Anatomical variation is a surprisingly ignored consideration for face tracking/facial mocap in tech and entertainment. Simplified anatomy diagrams are often accepted as universally applicable to all faces and few further questions are asked.
The reality is: FACIAL MUSCLES ARE HIGHLY VARIABLE.
Masterclass excerpt and links from recent webinar with CAVE Academy, via Visual Effects Society.
The frontalis muscle (forehead muscle that elevates your eyebrows) does not always follow the prototypes presented in anatomy diagrams.
Frontalis shapes are widely variable, and this variability is a major contributor to age and expression-based wrinkle formations and brow shapes.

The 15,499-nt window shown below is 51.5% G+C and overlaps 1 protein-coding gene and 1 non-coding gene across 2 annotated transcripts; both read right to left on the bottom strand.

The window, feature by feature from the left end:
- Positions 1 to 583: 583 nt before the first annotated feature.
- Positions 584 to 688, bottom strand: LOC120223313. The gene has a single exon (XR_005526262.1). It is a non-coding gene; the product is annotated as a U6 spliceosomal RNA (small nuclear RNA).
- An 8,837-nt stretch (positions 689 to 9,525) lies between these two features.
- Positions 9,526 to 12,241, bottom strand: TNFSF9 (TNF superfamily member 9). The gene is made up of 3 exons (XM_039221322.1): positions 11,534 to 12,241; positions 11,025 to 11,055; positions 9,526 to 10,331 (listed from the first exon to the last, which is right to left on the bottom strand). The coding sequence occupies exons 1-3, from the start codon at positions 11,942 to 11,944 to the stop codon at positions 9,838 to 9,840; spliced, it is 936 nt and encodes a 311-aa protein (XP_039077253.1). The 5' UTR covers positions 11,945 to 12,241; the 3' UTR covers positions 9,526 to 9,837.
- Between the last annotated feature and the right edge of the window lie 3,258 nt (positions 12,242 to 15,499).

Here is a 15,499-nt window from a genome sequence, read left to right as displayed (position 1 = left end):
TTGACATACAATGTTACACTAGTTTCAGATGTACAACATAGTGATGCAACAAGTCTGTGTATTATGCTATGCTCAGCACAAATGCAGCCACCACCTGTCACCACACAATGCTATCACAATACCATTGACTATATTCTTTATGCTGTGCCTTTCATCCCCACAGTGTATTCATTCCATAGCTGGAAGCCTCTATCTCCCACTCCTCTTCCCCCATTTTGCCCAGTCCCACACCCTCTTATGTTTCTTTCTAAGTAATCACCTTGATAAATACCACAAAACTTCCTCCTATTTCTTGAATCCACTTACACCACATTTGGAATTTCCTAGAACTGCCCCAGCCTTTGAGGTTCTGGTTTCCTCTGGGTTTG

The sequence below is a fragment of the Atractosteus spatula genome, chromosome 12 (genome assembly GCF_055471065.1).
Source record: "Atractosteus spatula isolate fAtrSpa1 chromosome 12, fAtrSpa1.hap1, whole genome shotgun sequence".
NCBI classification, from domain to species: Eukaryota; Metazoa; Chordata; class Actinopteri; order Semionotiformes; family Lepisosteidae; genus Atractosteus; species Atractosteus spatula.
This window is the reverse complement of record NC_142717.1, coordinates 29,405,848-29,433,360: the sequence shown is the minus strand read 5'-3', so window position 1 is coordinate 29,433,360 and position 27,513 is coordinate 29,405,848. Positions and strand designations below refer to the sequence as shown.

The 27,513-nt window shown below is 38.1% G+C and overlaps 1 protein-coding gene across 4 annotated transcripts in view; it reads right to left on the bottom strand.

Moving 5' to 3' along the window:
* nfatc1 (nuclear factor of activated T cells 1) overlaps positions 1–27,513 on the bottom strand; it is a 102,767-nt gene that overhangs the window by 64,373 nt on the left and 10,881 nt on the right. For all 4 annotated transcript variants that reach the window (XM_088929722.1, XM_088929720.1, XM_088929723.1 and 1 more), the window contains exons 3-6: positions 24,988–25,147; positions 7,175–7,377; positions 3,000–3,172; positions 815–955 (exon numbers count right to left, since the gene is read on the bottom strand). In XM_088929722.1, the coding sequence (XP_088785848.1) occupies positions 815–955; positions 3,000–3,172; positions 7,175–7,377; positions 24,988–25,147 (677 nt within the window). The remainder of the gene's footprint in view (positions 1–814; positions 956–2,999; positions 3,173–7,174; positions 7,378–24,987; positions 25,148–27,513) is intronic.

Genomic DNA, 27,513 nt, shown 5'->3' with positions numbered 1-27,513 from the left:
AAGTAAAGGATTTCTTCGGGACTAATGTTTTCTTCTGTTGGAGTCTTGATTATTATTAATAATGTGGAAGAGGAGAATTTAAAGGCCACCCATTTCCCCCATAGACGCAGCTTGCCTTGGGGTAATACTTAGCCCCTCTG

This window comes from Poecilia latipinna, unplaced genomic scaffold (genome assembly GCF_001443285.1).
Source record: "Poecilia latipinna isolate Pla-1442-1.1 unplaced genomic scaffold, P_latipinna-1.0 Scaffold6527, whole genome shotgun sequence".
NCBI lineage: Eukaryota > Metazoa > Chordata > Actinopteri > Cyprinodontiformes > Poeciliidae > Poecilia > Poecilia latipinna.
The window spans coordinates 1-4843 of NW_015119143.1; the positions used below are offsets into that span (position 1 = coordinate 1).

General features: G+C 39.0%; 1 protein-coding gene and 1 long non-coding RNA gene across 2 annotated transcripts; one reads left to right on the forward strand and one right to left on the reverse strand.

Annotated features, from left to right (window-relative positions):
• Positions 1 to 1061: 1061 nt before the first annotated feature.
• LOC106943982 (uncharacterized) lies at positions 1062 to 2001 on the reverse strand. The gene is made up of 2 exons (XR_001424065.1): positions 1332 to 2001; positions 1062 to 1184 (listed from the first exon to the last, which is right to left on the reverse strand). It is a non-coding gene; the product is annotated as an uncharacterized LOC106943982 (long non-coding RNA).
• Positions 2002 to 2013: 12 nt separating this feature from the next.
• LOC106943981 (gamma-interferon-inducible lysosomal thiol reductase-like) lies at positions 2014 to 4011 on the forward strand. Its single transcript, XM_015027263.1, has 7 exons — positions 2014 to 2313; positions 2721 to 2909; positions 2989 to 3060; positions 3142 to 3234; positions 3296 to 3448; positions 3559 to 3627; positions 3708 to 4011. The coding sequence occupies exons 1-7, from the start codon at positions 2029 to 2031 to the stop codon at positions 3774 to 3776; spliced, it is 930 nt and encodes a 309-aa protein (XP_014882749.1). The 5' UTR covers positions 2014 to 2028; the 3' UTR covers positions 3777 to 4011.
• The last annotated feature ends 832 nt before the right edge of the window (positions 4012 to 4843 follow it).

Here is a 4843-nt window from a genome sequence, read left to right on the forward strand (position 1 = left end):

Currently learning chimpanzee FACS, chimpanzee anatomy, and making custom chimpanzee landmark diagrams. (Chimpanzee landmarks determined by Animal FACS group. Original research work by Lisa A Parr, Bridget M Waller, and Jennifer Fugate. See: Emotional communication in primates: implications for neurobiology )
Inner brow raiser is one of the most difficult facial actions to find clean references for. Many sources fail to find actors who can separate their inner brow raiser from other facial actions such as outer brow raiser (from frontalis, pars lateralis) and brow lowerer (from corrugator).